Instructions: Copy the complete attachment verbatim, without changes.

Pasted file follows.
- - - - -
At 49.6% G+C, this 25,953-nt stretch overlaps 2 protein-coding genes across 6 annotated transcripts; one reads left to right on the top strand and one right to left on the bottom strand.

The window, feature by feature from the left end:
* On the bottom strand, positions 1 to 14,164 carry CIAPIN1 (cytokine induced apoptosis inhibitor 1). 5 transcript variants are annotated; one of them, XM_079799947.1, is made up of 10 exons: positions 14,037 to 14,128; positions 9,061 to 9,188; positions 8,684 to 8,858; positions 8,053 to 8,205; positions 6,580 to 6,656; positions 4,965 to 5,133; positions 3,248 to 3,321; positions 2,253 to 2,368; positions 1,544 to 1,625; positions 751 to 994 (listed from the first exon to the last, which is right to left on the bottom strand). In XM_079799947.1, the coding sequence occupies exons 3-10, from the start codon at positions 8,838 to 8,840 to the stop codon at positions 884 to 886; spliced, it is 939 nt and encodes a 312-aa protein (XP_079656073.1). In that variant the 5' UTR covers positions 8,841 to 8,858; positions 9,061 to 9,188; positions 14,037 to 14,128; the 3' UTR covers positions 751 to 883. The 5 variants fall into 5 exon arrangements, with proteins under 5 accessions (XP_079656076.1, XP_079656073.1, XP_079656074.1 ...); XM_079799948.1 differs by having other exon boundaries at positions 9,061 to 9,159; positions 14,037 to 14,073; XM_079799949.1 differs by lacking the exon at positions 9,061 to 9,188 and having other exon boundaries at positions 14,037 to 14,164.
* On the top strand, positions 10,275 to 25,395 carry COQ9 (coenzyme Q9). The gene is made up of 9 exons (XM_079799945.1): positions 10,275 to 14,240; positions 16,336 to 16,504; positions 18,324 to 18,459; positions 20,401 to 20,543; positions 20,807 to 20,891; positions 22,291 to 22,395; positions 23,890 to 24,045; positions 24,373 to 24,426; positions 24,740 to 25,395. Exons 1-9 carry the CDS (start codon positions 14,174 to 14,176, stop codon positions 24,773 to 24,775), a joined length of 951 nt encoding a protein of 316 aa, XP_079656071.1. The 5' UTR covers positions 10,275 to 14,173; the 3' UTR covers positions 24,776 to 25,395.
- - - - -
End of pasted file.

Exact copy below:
At 49.6% G+C, this 25,953-nt stretch overlaps 2 protein-coding genes across 6 annotated transcripts; one reads left to right on the top strand and one right to left on the bottom strand.

The window, feature by feature from the left end:
* On the bottom strand, positions 1 to 14,164 carry CIAPIN1 (cytokine induced apoptosis inhibitor 1). 5 transcript variants are annotated; one of them, XM_079799947.1, is made up of 10 exons: positions 14,037 to 14,128; positions 9,061 to 9,188; positions 8,684 to 8,858; positions 8,053 to 8,205; positions 6,580 to 6,656; positions 4,965 to 5,133; positions 3,248 to 3,321; positions 2,253 to 2,368; positions 1,544 to 1,625; positions 751 to 994 (listed from the first exon to the last, which is right to left on the bottom strand). In XM_079799947.1, the coding sequence occupies exons 3-10, from the start codon at positions 8,838 to 8,840 to the stop codon at positions 884 to 886; spliced, it is 939 nt and encodes a 312-aa protein (XP_079656073.1). In that variant the 5' UTR covers positions 8,841 to 8,858; positions 9,061 to 9,188; positions 14,037 to 14,128; the 3' UTR covers positions 751 to 883. The 5 variants fall into 5 exon arrangements, with proteins under 5 accessions (XP_079656076.1, XP_079656073.1, XP_079656074.1 ...); XM_079799948.1 differs by having other exon boundaries at positions 9,061 to 9,159; positions 14,037 to 14,073; XM_079799949.1 differs by lacking the exon at positions 9,061 to 9,188 and having other exon boundaries at positions 14,037 to 14,164.
* On the top strand, positions 10,275 to 25,395 carry COQ9 (coenzyme Q9). The gene is made up of 9 exons (XM_079799945.1): positions 10,275 to 14,240; positions 16,336 to 16,504; positions 18,324 to 18,459; positions 20,401 to 20,543; positions 20,807 to 20,891; positions 22,291 to 22,395; positions 23,890 to 24,045; positions 24,373 to 24,426; positions 24,740 to 25,395. Exons 1-9 carry the CDS (start codon positions 14,174 to 14,176, stop codon positions 24,773 to 24,775), a joined length of 951 nt encoding a protein of 316 aa, XP_079656071.1. The 5' UTR covers positions 10,275 to 14,173; the 3' UTR covers positions 24,776 to 25,395.